Grace has a way of bursting that bubble. As we saw last month, grace first impacts our perception of God. When we see who God is, when we understand His nature and His character, our focus on self shifts.

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Bill's blog: The Impacts of Grace: #1 My Perception of God

Posted by donna on September 10, 2019

Sept blog.jpgWhat sets Christianity apart from any other religious system is the relational nature and character of God. He wants to be in relationship with us. We were created to have relationship with Him, and He celebrates when we do. Jesus tells us, “there will be more joy in heaven over one sinner who repents than over ninety-nine righteous persons who need no repentance” (Luke 15:7).  

The Parable of the Prodigal as told by Jesus is about grace and highlights how grace impacts us in three ways. First, it impacts our perception of God. We all easily identify or self-identify with one of the main characters in the parable. If we are honest, it would be with the elder son. Too often, our perception of God is that He is only pleased with us when we obey the rules and "colour within the lines” as required by religious obedience and observance and, therefore, we are deemed a good person.

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Bill's blog: Grace Rejected Part 2

Posted by donna on August 1, 2019

grace.jpgThe apostle Paul when writing to a very complicated and problematic group of believers in Corinth used these words to describe love; Love is patient, love is kind, love does not envy or boast, it is not arrogant or rude. It does not insist on its own way; it is not irritable or resentful. It does not rejoice at wrongdoing but rejoices with the truth. Love bears all things; believes all things, hopes all things, endures all things. Love never ends (1 Corinthians 13:4-8). The same can be said of grace. Grace is never intrusive in our lives; it is a gift that was paid for by another and is freely offered to each of us.

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Bill's Blog: Grace Rejected - Part 1

Posted by donna on July 4, 2019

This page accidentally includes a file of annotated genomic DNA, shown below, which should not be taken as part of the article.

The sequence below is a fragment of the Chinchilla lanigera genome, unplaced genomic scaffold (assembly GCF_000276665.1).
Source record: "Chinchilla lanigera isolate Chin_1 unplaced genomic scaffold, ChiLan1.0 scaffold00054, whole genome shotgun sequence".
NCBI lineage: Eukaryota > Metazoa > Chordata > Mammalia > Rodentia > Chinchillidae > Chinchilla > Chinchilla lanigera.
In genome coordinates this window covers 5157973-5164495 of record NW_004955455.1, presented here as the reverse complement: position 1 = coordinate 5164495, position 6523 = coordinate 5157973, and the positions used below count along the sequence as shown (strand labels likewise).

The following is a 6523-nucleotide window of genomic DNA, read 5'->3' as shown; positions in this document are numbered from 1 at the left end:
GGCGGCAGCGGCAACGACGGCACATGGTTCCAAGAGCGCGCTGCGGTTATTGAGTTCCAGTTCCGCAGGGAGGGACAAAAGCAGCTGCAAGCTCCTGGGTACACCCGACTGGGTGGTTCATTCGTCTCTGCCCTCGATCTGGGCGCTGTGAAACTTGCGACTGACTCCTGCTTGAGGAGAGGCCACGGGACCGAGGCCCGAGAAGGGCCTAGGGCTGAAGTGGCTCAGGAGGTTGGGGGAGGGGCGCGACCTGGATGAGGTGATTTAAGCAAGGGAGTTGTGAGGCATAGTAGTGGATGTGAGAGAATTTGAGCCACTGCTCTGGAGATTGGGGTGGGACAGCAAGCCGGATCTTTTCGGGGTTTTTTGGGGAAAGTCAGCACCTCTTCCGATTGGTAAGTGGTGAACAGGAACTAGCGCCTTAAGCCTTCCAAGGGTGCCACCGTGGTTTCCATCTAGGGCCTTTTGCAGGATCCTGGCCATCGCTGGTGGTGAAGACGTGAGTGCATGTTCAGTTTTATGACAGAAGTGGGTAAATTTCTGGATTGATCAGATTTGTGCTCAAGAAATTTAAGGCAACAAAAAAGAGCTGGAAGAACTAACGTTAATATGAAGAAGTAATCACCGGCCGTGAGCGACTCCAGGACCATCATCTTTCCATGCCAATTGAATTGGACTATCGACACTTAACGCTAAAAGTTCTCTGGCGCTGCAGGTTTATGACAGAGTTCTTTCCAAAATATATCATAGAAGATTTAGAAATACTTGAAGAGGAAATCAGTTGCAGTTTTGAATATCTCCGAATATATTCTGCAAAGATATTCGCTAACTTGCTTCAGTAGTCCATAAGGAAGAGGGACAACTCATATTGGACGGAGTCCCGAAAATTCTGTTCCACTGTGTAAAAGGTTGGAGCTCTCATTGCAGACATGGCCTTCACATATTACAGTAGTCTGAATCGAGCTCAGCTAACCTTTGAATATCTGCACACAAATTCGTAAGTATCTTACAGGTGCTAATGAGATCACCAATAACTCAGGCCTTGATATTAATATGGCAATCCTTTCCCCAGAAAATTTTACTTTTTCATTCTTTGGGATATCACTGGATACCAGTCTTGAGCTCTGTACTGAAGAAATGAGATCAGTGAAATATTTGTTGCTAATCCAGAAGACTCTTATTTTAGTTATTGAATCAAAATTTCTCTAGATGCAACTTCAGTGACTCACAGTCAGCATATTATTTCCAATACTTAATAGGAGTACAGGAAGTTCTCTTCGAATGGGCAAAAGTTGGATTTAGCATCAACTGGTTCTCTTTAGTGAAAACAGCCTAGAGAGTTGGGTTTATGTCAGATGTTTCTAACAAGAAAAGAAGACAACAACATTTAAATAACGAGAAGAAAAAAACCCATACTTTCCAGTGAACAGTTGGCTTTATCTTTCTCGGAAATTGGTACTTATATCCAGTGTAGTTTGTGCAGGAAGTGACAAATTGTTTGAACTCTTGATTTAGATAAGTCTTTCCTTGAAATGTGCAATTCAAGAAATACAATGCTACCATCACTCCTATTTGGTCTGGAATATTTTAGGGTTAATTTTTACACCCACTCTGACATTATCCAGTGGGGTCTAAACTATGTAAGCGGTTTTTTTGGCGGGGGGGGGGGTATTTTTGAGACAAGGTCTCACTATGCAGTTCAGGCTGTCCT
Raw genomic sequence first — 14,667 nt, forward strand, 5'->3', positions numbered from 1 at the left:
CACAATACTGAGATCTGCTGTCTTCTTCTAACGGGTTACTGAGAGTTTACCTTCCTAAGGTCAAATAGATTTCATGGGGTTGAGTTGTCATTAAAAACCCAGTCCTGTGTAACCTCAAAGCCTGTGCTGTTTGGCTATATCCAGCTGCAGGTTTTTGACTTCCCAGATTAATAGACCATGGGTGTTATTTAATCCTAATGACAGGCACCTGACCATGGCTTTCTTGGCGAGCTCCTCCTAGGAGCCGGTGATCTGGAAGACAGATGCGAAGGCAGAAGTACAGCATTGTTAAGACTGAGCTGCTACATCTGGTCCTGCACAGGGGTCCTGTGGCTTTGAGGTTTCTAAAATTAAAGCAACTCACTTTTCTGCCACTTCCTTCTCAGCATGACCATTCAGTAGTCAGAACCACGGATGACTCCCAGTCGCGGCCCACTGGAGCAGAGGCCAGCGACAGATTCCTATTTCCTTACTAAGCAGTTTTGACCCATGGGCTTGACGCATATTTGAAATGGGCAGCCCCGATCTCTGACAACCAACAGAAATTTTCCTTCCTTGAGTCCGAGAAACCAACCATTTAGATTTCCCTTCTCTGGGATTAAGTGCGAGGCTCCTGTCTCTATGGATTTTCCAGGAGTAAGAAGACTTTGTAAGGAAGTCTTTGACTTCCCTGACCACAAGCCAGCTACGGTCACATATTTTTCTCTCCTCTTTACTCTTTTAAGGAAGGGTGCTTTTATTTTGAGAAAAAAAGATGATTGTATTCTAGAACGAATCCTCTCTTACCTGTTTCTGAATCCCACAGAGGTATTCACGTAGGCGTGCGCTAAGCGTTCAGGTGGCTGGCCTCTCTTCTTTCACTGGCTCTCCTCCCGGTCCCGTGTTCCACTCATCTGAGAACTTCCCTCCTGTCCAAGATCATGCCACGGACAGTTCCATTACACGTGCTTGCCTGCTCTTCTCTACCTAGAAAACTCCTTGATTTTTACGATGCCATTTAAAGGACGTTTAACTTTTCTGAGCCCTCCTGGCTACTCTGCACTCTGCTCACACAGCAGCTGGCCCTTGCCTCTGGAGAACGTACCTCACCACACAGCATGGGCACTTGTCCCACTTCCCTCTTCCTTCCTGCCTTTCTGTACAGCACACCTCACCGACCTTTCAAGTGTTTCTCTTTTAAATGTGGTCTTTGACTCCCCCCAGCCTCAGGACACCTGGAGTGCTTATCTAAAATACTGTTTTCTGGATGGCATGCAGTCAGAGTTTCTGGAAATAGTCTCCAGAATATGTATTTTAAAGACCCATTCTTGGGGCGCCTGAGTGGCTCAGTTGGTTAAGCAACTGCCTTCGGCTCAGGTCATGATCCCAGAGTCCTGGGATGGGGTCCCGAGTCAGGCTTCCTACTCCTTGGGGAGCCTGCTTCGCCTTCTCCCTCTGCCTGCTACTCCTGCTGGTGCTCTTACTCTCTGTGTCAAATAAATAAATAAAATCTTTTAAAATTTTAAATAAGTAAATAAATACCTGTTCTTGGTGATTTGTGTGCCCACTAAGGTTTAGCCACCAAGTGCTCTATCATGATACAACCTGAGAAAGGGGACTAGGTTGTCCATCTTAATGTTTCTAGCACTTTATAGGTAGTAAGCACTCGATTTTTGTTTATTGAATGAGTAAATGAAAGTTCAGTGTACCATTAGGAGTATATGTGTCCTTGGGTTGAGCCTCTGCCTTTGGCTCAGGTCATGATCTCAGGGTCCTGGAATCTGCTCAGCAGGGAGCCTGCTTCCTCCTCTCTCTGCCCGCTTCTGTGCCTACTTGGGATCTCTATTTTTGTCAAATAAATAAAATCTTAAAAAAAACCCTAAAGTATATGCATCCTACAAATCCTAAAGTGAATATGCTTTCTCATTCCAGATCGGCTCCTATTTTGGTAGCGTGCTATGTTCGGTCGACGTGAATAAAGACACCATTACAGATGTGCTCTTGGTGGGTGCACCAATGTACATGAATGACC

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The Parable of the Prodigal, as told by Jesus in Luke 15, is not primarily directed to us as believers. It is not just a story of a wayward son who came to his senses and returned home to a loving and forgiving father. Nor is it a story that primarily focuses on the younger son as representative of sinners in need of grace. It is a parable with a point, which Jesus directed to the religious leaders of that day.  He was speaking to those who saw themselves as better, as superior, as “good” because they, unlike the younger son, obeyed the rules including all the religious requirements of their day. They believed that they somehow deserved better.

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Bill's blog: A Tale of Two Deaths: Grace Unexpected

Posted by donna on June 13, 2019

Everyone loves a story with a happy ending; boy gets girl, the ranch is saved, Timmy gets rescued from the well, Superman defeats Lex Luthor . . . you get the picture. But what happens when the story doesn’t end like we want it to?

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Last month, we saw a father’s joy in the Parable of the Prodigal when the lost son returns; “For this my son was dead, and is alive again, he was lost, and is found. And they began to celebrate” (Luke 15:24). It’s a story with a happy ending. We won’t get to the part of the story about the older brother just yet, that would be jumping ahead. Let’s take a side trip to the times when life does not turn out as we expect, for it is there that we find grace unexpected.

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Bill's blog: The Celebration of Grace

Posted by donna on May 3, 2019

prodigal 2.pngEvery family celebrates. Be it birthdays, anniversaries, graduations, or some other significant event, we celebrate. To celebrate is to recognize something special, something unique. To celebrate is to acknowledge the occasion with some social gathering or enjoyable event.

“But the father said to his servants, bring quickly the best robe, and put it on him, and put a ring on his hand, and shoes on his feet. And bring the fatted calf and kill it and let us eat and celebrate. For this my son was dead, and is alive again, he was lost, and is found. And they began to celebrate” (Luke 15:22-24).